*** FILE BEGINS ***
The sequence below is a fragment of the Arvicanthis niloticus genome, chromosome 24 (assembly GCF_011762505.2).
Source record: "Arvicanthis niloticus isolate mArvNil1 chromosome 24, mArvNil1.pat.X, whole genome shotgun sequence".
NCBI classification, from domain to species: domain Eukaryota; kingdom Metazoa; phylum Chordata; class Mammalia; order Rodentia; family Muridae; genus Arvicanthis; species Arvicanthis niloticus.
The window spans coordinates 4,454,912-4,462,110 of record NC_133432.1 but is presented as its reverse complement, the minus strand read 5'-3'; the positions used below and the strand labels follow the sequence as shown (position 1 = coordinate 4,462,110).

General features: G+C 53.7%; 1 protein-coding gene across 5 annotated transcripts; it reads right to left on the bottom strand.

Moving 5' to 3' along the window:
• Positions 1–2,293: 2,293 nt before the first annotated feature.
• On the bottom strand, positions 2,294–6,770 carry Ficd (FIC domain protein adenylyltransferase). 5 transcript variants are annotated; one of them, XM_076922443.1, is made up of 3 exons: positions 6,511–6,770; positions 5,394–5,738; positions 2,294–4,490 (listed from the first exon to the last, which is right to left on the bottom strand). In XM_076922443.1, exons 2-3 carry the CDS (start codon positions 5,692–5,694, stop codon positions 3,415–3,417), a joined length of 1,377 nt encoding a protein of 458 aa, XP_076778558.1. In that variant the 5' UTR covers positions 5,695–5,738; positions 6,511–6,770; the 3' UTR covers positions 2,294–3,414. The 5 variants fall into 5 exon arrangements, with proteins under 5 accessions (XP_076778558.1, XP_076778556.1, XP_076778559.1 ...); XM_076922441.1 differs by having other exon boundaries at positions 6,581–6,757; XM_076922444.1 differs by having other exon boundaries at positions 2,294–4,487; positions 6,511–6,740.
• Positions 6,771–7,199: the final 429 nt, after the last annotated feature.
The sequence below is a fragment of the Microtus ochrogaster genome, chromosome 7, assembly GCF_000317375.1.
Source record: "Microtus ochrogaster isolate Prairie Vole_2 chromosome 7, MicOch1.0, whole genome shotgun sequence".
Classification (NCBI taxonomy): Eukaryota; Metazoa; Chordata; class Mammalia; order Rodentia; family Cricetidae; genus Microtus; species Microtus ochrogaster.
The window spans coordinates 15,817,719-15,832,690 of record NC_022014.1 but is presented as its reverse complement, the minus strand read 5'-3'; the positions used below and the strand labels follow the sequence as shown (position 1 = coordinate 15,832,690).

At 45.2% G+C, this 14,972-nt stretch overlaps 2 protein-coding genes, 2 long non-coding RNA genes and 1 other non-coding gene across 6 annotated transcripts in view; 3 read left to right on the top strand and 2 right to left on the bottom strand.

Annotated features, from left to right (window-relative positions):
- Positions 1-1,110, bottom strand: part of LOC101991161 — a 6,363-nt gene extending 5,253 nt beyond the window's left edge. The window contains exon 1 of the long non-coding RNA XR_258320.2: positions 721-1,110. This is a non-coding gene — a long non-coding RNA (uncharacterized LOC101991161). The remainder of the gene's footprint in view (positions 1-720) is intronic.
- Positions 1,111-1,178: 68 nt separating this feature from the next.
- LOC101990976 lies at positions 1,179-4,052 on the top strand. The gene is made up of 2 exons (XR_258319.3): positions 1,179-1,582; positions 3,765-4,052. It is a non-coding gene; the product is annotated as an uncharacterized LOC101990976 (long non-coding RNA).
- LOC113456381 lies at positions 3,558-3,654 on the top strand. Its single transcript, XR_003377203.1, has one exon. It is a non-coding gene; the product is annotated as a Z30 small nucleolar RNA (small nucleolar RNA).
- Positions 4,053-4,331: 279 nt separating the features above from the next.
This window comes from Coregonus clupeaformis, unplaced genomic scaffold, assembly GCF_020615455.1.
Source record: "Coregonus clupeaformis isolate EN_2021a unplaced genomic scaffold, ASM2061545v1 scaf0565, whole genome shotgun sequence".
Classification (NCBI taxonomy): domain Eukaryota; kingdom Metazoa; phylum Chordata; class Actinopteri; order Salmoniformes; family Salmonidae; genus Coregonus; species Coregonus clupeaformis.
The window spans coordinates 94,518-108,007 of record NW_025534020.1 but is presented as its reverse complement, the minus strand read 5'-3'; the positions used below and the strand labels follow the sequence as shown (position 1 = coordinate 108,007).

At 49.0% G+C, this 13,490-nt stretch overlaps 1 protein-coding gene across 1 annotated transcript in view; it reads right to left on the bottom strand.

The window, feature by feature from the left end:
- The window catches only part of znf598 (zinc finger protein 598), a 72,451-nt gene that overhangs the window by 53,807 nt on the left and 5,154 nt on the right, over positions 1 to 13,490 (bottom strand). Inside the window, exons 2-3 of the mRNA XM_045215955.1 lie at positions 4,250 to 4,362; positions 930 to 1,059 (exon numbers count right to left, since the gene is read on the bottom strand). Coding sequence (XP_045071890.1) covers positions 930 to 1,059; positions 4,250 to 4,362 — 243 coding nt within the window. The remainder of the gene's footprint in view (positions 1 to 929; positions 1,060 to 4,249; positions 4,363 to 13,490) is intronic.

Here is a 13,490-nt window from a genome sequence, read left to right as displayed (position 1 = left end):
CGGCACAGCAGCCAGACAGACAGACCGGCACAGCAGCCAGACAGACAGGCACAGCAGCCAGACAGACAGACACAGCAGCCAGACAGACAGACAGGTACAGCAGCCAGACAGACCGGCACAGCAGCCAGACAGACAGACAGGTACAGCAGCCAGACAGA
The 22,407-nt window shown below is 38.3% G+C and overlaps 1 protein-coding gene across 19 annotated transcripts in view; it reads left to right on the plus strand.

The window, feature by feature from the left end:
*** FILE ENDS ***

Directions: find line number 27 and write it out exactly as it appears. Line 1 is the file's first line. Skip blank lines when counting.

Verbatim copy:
- The window catches only part of znf598 (zinc finger protein 598), a 72,451-nt gene that overhangs the window by 53,807 nt on the left and 5,154 nt on the right, over positions 1 to 13,490 (bottom strand). Inside the window, exons 2-3 of the mRNA XM_045215955.1 lie at positions 4,250 to 4,362; positions 930 to 1,059 (exon numbers count right to left, since the gene is read on the bottom strand). Coding sequence (XP_045071890.1) covers positions 930 to 1,059; positions 4,250 to 4,362 — 243 coding nt within the window. The remainder of the gene's footprint in view (positions 1 to 929; positions 1,060 to 4,249; positions 4,363 to 13,490) is intronic.